[00:27:16] Successful companies are able to resolve issues and address opportunities. Quickly. Speed is, you know, one of the predominant factors in successful companies. And so, you know, analysis paralysis or anything that slows down the issue coming to the table, um, I think is problematic. I like this model of raise issues when they arise.

[00:27:42] Um, and I think the critical thing here is that the culture of the business has to be a no blame culture. It's not that an issues arisen in, somebody has done something wrong or someone's to blame. It's just like, there's an issue. It's a neutral fact. We have an issue. And then it's a question of, okay, [00:28:00] great.

[00:28:00] How's it arisen? You know, what do we want to do about it? Is it business critical? Is it something that requires addressing in a meaningful way, but it really relies enormously on that. Sort of open-mindedness of your leadership and, or frankly, people all across the organization that there are no issues you can't bring to the table and that by bringing an issue to the table, it's not an accusation.

[00:28:25] It's literally a question it's a, you know, considered question. And, and I think when you can get to that culture, your ability to move more quickly and to have a much more enjoyable, um, way of operating is, is materially better

[00:28:45] Brett Berson you do other than. Are mindful when an issue is, is brought up to actually create a no blame culture,  like it's obvious  if, if you said, okay, here's the roadmap to [00:29:00] creating a no blame culture. The number one thing I would assume you would do is when these issues are surfaced, you don't start blaming people.

[00:29:08] Um, but other than that, if somebody agrees with that idea and wants to build towards a no blame culture, are, are there other things that you've done or you

[00:29:17] Sara Clemens somebody there other things, I think some of it comes down to respect of different functions across the business, generally, where I've seen blame cultures arise. It's when there's a lack of appreciation for different experiences in the company. You know, you get the product team who think the marketing team are idiots or the marketing team.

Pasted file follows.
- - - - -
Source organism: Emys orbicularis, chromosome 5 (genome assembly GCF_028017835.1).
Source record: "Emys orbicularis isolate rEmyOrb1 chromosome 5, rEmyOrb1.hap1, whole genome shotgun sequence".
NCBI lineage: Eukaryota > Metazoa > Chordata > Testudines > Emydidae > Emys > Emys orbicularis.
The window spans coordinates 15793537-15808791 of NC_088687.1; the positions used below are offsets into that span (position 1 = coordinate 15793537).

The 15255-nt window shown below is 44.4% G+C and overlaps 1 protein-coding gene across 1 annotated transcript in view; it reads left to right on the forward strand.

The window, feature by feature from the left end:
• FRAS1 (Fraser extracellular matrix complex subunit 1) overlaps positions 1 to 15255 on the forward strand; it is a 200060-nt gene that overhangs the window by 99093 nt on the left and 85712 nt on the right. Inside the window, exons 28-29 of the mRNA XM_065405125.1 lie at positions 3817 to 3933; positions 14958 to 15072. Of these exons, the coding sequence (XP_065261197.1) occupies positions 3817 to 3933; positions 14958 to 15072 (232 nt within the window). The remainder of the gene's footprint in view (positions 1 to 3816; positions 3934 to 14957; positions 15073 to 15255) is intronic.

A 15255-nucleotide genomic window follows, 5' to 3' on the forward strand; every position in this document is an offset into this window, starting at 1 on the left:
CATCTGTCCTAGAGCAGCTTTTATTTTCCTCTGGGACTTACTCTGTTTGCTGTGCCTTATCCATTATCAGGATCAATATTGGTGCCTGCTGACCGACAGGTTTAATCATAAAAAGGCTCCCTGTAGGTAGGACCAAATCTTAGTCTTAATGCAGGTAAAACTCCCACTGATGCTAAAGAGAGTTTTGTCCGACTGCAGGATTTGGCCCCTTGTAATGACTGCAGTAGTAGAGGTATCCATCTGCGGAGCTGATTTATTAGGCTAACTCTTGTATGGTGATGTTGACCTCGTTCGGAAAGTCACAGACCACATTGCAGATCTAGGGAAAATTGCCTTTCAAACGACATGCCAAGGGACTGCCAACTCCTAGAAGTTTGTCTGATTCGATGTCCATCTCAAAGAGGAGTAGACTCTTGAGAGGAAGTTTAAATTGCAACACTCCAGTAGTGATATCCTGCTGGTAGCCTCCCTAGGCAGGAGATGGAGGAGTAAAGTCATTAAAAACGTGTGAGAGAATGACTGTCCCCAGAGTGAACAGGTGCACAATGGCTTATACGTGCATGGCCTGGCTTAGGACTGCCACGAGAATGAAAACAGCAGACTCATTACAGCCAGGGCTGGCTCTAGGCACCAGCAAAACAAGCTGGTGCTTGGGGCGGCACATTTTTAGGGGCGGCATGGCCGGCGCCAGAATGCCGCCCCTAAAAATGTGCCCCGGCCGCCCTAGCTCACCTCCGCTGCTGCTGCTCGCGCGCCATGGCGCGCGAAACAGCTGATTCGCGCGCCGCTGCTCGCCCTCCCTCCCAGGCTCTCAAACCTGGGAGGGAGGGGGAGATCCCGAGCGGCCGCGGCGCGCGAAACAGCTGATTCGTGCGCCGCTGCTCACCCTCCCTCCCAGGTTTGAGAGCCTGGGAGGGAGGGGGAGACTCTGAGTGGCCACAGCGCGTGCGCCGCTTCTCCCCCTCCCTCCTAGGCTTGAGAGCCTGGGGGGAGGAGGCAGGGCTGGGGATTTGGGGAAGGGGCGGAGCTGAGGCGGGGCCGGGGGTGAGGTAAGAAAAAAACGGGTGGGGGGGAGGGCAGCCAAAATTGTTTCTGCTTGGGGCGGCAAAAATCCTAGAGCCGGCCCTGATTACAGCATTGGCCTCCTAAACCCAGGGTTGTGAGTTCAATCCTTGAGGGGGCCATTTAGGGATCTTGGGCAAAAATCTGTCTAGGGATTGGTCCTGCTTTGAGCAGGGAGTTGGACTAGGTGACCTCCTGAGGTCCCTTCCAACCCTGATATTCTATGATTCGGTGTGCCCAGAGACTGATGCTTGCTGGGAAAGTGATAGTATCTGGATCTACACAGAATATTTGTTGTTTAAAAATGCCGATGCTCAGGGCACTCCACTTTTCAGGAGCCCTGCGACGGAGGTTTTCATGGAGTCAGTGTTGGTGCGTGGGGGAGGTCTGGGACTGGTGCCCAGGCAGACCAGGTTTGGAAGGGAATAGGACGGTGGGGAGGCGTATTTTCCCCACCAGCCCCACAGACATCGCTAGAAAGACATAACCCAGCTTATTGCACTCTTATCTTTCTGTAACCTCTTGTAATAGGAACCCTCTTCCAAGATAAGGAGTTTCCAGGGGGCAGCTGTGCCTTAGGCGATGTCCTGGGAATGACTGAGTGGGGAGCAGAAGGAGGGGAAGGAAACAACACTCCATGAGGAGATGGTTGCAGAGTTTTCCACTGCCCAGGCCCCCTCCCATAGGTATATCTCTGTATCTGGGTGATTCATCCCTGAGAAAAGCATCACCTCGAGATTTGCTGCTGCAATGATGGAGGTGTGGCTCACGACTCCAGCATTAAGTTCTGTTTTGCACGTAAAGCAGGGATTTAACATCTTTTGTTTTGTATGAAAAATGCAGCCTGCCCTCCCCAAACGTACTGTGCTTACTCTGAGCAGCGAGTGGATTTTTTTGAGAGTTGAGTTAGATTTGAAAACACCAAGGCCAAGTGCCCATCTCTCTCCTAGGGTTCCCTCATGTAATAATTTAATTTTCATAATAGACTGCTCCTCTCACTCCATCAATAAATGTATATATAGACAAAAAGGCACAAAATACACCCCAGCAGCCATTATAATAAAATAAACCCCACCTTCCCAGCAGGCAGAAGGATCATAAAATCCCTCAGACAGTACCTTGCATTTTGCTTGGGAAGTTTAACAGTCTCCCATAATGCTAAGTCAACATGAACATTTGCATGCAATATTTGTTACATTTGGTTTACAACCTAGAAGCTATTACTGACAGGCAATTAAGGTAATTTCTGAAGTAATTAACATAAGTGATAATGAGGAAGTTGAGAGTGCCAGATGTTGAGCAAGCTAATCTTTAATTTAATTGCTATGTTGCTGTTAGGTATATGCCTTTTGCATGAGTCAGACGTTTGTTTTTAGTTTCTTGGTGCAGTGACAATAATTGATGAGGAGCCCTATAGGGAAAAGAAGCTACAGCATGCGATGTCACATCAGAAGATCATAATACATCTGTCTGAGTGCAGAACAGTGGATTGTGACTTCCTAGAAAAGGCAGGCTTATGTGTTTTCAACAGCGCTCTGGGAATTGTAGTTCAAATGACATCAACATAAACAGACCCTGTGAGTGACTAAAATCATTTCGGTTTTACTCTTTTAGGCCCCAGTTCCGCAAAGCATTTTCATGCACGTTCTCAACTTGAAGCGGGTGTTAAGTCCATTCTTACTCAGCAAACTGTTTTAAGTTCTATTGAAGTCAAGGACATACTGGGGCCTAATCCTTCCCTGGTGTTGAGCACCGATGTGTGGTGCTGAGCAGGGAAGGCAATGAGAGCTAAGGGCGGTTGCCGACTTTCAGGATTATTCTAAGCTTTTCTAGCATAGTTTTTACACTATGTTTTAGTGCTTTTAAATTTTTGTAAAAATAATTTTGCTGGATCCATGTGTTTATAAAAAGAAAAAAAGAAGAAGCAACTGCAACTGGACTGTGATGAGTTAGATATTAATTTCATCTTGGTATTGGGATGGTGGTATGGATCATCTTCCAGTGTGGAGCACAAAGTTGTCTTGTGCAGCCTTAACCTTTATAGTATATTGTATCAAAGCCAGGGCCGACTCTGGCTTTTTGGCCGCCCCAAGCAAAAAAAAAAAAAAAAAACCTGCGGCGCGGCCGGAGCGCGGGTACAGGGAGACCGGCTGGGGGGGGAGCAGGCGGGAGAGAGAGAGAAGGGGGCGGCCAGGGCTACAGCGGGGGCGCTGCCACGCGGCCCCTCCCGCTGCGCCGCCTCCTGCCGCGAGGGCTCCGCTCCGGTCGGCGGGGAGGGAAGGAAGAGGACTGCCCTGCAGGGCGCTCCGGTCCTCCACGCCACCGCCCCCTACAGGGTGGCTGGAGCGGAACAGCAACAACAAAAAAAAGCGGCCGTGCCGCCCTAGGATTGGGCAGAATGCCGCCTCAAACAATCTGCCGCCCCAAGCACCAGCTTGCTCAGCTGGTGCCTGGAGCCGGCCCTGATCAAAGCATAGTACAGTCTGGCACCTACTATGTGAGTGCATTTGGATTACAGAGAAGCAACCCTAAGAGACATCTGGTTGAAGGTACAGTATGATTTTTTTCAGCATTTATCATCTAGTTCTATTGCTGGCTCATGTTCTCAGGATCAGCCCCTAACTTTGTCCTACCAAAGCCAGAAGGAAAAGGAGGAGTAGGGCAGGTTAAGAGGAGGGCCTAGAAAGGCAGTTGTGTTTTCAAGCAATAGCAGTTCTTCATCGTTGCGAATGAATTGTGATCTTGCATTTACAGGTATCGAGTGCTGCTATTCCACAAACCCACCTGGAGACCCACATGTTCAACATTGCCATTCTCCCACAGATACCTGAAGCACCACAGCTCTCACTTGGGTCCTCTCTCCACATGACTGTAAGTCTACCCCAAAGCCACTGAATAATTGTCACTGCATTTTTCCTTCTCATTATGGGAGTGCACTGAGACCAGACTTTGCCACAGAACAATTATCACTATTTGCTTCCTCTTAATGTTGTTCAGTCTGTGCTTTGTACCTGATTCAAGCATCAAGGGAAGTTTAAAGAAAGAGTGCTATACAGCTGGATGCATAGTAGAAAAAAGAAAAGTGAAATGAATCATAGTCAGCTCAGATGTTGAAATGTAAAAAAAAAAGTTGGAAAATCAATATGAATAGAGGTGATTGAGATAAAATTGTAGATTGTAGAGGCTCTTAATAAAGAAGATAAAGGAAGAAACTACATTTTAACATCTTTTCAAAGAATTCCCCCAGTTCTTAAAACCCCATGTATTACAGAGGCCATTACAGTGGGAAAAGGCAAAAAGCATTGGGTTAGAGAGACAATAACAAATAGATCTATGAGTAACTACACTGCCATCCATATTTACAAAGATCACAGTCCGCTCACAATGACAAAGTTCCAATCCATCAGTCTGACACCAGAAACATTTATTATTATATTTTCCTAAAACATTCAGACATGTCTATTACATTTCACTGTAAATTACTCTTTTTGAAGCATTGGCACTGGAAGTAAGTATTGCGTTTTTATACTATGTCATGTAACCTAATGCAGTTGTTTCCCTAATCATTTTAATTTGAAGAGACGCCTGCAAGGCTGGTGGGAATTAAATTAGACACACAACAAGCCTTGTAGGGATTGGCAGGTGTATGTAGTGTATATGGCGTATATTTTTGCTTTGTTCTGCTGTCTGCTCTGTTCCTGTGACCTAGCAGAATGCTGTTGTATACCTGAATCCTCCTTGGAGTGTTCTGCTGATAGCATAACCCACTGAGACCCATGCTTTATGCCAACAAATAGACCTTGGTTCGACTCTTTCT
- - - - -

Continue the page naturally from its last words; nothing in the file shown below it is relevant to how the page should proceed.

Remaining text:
[00:29:45] Think the engineering team aren't delivering, you know, like the finance team think the analytics team won't deliver the information that they require. It, it often is a consequence of, you know, different silos or functions in the [00:30:00] business they're being tension between them. And I like to start any role thinking about where are those tension areas, why have they arisen and resolving them?

[00:30:13] And I think that's where I was talking about. You come into the organization, you need to get strategic alignment often as you're going through that process of getting everybody aligned, making sure everybody's agree with what you do do you don't do the consequence of that is often, okay. What's the right organizational structure for us to do this.

[00:30:31] And what are the. Decision rights across the organization that people will have. And what's the way that we're going to work together to make sure that those decisions are being made quickly. And it can sound quite dry and, you know, mundane, but if you don't get these things right, that's where you can end up with that blame culture arising.

[00:30:58] Uh, and [00:31:00] you know, I think it's easy when companies are in situations of stress, um, or going through a lot of change for that blame culture to arise quite quickly. I do think leadership has to model the right way to behave. I think that's absolutely critical. Um, you know, the second you have two leaders pointing fingers at each other, it gives everybody else in the company, the entitlement to do the same, but then also.

[00:31:26] Ensuring that anybody in the company who does behave in a blaming way understands that's not acceptable. You know, one of the things that I like to do is when you have an individual come to you and complain about somebody else, assuming it's not a sort of confidential, um, uh, HR complaint of some kind, but it was just a business matter.

[00:31:51] Ask them if they've already spoken to that person. If they have spoken to that person, say, listen, I'm really happy to have this conversation with you, but I'd like to do it with [00:32:00] both of you together. And that often engenders a situation where they're like, oh, okay, it's moved from being a person, a ACS versus person B CS to a, how are we gonna collaborate around how we resolve this issue?

[00:32:17] and I think that drives behaviors that are really critical as you mature in an organization, which is your first pillar of call in any situation, when an issue arises is, you know, working with your peers to establish how you can resolve it. You know, as COO, every time I had an issue to resolve, I didn't go to the CEO.

[00:32:36] I would go to my peer and say, listen, you know, what are we going to do about this? And how do we resolve it? And so I think it engenders that earlier on, but it also sets the foundation for a no blame culture.